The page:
January 12, 2017

Educational leaders: If state aid isn't increased, St. Johns could lose No. 1 ranking [St. Augustine Record]

This post was last updated on September 10, 2021. As new policies are announced, FPI will update this page.

As Florida’s response to COVID-19 takes front and center, concern grows for low-income families who struggle to take precautions against the spread of the virus. Although Congress has passed the Families First Coronavirus Response Act to address, at least in part,  the public health crisis and economic fallout from COVID-19, many barriers continue to keep struggling families from accessing the assistance they need during the pandemic. As Florida initiates policies implementing the Act and addressing other barriers to the safety net, FPI will update this form. When available, hyperlinks are provided to agency documents or statements that provide greater detail  about the new policy.
On March 22, 2020, FPI and 44 other organizations sent a letter to Governor DeSantis, leadership in the Legislature and agency heads to urge action on 47 specific policy changes to reduce unnecessary barriers for Florida’s safety net programs in response to the COVID-19 pandemic. See the letter here.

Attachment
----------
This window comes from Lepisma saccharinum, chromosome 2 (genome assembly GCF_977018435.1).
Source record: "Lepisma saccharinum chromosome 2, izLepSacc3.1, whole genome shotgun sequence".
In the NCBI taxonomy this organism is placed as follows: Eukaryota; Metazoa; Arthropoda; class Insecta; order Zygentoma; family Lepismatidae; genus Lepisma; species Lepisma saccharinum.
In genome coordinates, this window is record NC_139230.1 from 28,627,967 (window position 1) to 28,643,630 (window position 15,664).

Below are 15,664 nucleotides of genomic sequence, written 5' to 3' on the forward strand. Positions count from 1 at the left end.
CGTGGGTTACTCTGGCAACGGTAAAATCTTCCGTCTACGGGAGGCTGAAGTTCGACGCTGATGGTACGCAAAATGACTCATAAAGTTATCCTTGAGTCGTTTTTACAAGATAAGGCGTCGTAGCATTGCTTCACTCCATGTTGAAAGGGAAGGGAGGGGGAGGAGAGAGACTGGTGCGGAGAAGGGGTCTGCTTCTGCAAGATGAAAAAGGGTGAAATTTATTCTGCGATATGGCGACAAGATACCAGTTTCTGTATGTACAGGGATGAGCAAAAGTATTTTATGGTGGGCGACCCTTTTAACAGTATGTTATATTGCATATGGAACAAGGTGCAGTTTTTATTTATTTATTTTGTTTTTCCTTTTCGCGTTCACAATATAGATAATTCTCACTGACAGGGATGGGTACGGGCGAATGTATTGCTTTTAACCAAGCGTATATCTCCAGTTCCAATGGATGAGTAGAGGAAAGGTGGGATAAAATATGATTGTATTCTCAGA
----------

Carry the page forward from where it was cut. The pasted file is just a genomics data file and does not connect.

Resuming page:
Colleen Michele Jones of the St. Augustine Record writes:

“Florida spent 25 percent less in combined state and local funding per student in 2015 than it did in 2008, making it the state with the lowest gains in catching up with pre-recession funding. Current per-student funding would have to increase from an average of $7,297 to $8,147 to be comparable to 2008 levels.

The finding is from a report by the Florida Policy Institute [emphasis added], which drew its data from ‘A Punishing Decade for School Funding,’ a recent study by the nonpartisan Washington-based Center on Budget and Policy Priorities.

The Florida Policy Institute notes that the shortfall is compounded by teachers’ average base salary being lower than that of many other states, as well as the state’s lack of investment in maintenance and repairs for school districts.

None of this is surprising to St. Johns County Superintendent of Schools Tim Forson, who called the 2017-18 budget a ‘conservative spending plan’ that allowed virtually no discretionary spending.”


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